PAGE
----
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RUSH: Last night on PMSNBC Hardball with Chris Matthews, he spoke with Howard Dean about the Massachusetts Senate race, and Matthews said, ‘Massachusetts voters had a choice between ‘the public option’ candidate and ‘kill it,’ and voted kill it. How do you explain that?’

DEAN: These voters were sending a message to Washington. They asked for change —

MATTHEWS: But she said, ‘I want to give you the public option’ and they said no to her.

DEAN: — and they haven’t gotten change.

MATTHEWS (interrupting): Governor, this is… This is… You’re whistling past the graveyard here.

DEAN: I don’t think so.

MATTHEWS: She ran for the public option.

DEAN: Our polling shows what it shows.

MATTHEWS: But she’s for the public option and she got blown away!

DEAN: People who were for the p-poter… (stammering) voted for the public op… who are for the public option —

MATTHEWS: Why didn’t they vote for the candidate of the public option, then?

DEAN: Because they wanted to send Washington the message: They want real change.

RUSH: (laughing) I love listening to this. They’re shouting and talking all over each other. It continued…

MATTHEWS: Voters of Massachusetts agree with you, but they voted Republican? That makes no sense.

DEAN: Oh, it does make —

MATTHEWS: If you went in the voting booth —

DEAN: Chris?

MATTHEWS: — would you have voted for Scott Brown?

DEAN: Chris? I — I — I enjoy —

MATTHEWS: Would you have done this?

DEAN: Of course not.

MATTHEWS: Oh! You rationally would not have voted for the conservative Republican because he’s against health care, but you say the voters are irrational. They somehow send smoke signals in their voting. They vote for a conservative Republican who’s totally against health care to tell the country they want a progressive health care program. That’s crazy!

DEAN: We know what they did.

MATTHEWS: Are voters crazy?

DEAN: We actually know that they did.

MATTHEWS: Are voters crazy?

DEAN: Chris, there’s only one crazy person around here, and I may hold up a mirror. You may see him in a minute here.

MATTHEWS: But you mean that voters…?

DEAN: Don’t be silly.

MATTHEWS: I’m just looking at the results. I’m not cheering them; I’m looking at them. And you’re not looking at them.

DEAN: We —

MATTHEWS: You’re saying no matter who won… Suppose Coakley had won. You would have said that was a victory for progressive Democrats. Wouldn’t it be?

DEAN: No, I woulda said —

MATTHEWS: Wouldn’t you have said it if she won?

DEAN: I — I — I would have said, ‘Thank God the right person won.’

MATTHEWS: Okay. In other words, if she wins, that’s a victory for your side. If she loses, that’s a victory for your side.

RUSH: Discombobulation. Discombobulation all over the place. And Matthews, in our final sound bite of this troika has finally had enough of Howard Dean. He says, ‘Why do you believe that Martha Coakley’s defeat meant people wanted a progressive health care bill, Howard? I don’t understand what you’re talking about!’

DEAN: I think people are sending a strong message to Washington. They want strong leadership, they want real change, and they don’t want to accommodate the special interests. Most of what the verdict in Massachusetts was is that we’d rather have no bill than what we’ve got. That’s what the verdict in Massachusetts is.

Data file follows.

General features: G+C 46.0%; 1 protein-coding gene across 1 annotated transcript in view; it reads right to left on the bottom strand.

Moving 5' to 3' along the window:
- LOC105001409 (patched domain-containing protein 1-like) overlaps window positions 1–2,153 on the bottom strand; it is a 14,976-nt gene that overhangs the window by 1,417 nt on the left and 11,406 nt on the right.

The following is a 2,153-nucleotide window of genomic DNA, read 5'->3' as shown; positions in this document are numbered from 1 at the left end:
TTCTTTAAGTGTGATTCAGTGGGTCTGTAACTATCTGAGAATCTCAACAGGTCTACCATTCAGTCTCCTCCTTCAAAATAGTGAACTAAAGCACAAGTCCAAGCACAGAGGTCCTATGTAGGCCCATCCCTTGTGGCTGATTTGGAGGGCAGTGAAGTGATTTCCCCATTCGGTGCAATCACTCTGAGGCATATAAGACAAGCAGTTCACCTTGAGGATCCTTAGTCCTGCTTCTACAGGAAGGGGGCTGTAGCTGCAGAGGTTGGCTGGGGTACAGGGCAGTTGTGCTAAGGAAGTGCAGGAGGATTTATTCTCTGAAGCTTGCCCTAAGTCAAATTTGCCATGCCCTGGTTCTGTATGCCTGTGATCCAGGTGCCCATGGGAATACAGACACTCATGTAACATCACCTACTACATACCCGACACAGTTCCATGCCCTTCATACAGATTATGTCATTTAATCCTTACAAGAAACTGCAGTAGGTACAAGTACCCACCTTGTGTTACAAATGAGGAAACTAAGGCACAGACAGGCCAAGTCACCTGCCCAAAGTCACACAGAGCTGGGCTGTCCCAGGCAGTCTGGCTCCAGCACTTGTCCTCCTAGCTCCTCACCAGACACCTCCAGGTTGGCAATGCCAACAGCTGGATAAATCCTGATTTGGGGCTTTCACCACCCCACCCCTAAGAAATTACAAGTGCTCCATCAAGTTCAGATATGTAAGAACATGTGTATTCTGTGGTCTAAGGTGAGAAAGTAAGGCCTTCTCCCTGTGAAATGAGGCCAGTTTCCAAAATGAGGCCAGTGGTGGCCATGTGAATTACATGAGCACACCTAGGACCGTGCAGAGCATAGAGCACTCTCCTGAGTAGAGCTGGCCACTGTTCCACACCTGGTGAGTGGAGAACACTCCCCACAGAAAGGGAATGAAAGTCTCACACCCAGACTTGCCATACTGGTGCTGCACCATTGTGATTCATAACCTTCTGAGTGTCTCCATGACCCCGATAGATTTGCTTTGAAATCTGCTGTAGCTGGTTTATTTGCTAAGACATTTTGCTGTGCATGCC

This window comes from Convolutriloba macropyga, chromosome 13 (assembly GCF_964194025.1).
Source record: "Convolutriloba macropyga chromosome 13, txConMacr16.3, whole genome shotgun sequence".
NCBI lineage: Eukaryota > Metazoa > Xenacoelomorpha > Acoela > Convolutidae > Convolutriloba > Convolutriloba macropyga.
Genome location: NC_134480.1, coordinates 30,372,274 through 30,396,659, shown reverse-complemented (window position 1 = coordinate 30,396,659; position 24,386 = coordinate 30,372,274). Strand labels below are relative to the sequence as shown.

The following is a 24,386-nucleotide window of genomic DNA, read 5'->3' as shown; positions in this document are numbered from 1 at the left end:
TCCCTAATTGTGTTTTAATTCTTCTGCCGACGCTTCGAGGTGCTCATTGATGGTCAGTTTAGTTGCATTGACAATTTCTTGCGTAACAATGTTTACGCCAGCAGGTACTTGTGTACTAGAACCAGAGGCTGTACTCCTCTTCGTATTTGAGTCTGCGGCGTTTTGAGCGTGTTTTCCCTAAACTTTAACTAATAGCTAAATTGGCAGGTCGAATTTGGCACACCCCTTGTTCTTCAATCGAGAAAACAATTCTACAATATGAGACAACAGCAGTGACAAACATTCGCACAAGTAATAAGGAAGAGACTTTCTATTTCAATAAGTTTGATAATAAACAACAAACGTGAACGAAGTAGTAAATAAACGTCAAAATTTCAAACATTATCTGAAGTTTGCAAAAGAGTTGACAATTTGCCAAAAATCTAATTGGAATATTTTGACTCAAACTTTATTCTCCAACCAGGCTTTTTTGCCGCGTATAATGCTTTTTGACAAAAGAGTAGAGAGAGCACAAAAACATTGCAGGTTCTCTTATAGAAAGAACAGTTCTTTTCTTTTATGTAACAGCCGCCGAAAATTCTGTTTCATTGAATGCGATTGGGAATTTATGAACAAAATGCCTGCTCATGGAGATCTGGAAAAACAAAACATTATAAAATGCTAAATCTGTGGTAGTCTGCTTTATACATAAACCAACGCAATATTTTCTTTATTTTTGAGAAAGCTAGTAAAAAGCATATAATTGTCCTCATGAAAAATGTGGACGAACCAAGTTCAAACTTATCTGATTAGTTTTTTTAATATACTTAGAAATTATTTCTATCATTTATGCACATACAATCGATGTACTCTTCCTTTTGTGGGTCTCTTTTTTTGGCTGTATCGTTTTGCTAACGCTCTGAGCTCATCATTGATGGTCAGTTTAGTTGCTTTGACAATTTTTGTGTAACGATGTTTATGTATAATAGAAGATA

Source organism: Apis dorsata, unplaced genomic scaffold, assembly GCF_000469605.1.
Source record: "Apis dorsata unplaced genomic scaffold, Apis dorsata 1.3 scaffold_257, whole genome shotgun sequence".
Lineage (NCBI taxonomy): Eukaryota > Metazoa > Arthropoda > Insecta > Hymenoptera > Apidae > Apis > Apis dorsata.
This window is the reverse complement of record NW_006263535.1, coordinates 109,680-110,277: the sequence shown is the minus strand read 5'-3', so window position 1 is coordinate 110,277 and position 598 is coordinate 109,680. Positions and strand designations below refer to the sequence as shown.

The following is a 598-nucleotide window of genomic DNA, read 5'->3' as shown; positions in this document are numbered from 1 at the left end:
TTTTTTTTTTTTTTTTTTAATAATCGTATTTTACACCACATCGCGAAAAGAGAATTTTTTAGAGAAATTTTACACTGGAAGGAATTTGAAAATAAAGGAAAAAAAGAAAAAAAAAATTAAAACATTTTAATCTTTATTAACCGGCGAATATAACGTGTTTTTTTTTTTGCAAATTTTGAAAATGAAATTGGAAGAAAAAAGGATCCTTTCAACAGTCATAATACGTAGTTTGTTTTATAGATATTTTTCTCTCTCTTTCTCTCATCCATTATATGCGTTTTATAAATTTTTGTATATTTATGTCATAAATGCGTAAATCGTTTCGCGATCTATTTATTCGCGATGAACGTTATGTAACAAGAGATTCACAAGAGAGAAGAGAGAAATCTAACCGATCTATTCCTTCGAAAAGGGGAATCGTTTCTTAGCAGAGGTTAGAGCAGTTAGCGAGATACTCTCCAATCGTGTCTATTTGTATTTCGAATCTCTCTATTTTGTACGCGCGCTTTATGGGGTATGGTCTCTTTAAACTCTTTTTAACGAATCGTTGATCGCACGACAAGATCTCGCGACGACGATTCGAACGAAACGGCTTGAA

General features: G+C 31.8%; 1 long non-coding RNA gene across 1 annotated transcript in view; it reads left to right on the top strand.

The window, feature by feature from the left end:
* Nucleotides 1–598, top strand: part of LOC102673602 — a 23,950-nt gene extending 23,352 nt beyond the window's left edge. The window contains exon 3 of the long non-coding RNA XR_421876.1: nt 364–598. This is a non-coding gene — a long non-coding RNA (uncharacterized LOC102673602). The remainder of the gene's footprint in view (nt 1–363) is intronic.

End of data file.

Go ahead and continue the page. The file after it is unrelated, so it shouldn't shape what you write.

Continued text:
MATTHEWS: Well, they did decide they wanted no bill. This guy with the barn coat that said, ‘I’m going to vote to kill the bill,’ won. I would say that the people who are against the bill won.

DEAN: I think that’s true, but don’t forget there are a lot of people against the bill who were Obama’s core base and voted against Martha Coakley.

MATTHEWS: You want to know what? Martha Coakley was with you, and she lost.

DEAN: Yeah, well, you know… You’re welcome.

MATTHEWS: She was totally with Howard Dean, and she lost.

DEAN: Well… Whether she was or wasn’t, I didn’t follow the campaign all that closely.

MATTHEWS: She votes exactly like you on this issue, with the progressive position —

DEAN: Yeah?

MATTHEWS: — the public option. She said she was for that position and the voters said, ‘No, thank you.’

RUSH: So… (laughing) Don’t you love hearing this? You want to hear one more of these? Because here on the same show Matthews is fired up at his guys for blowing it. He had Axelrod on (David Axelrod, White House advisor) and they had this exchange about Massachusetts and the Senate race.

MATTHEWS: How did the Republican guy with a truck grab from you…? They grabbed Jack Kennedy from the Democrats! He’s riding around in that truck with Jack Kennedy’s movie saying, ‘I’m like Jack Kennedy.’ How the hell did you guys let him steal your bacon?

AXELROD: Look, I — I — I — I agree with you. As I said, I think we were a little late, duhhh, to recognize, uhh, the potency of his threat, and he was a — a very good, uh, candidate, and he tapped into, uh, a lot of things. The Republican Party is lining up with the banks.

RUSH: Here it comes…

AXELROD: They’re standing with the insurance companies. So they can talk the talk, but when it comes time to walking the walk, they don’t do it, and we’re — I’m — happy to have that contest, uhh, next — uhh, uhh — next November if the president chooses to run in 2012, and we’ll see who the real deal is when it comes to standing up for working people.

RUSH: Yeah, there you go. ‘Standing up for working people’ means unions! ‘Standing up for working people’ in the Democrat Party means unions, and anyplace that’s not unionized be damned. That’s the machine that Scott Brown ran against.

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